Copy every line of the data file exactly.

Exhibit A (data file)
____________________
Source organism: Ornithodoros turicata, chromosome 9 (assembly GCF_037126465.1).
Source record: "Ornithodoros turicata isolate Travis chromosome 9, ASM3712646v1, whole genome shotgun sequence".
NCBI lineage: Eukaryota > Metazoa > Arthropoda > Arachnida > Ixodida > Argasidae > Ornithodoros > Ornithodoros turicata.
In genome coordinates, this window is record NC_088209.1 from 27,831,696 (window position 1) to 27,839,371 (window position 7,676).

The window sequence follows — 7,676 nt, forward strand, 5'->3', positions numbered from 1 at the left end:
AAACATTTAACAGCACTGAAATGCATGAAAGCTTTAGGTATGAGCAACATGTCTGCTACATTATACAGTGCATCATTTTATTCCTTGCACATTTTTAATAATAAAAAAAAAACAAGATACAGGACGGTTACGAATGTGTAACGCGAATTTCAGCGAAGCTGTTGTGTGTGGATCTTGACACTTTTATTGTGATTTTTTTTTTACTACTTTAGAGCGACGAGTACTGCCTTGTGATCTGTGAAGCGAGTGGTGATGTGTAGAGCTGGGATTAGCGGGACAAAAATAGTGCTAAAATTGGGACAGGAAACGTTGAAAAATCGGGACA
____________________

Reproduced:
Source organism: Ornithodoros turicata, chromosome 9 (assembly GCF_037126465.1).
Source record: "Ornithodoros turicata isolate Travis chromosome 9, ASM3712646v1, whole genome shotgun sequence".
NCBI lineage: Eukaryota > Metazoa > Arthropoda > Arachnida > Ixodida > Argasidae > Ornithodoros > Ornithodoros turicata.
In genome coordinates, this window is record NC_088209.1 from 27,831,696 (window position 1) to 27,839,371 (window position 7,676).

The window sequence follows — 7,676 nt, forward strand, 5'->3', positions numbered from 1 at the left end:
AAACATTTAACAGCACTGAAATGCATGAAAGCTTTAGGTATGAGCAACATGTCTGCTACATTATACAGTGCATCATTTTATTCCTTGCACATTTTTAATAATAAAAAAAAAACAAGATACAGGACGGTTACGAATGTGTAACGCGAATTTCAGCGAAGCTGTTGTGTGTGGATCTTGACACTTTTATTGTGATTTTTTTTTTACTACTTTAGAGCGACGAGTACTGCCTTGTGATCTGTGAAGCGAGTGGTGATGTGTAGAGCTGGGATTAGCGGGACAAAAATAGTGCTAAAATTGGGACAGGAAACGTTGAAAAATCGGGACA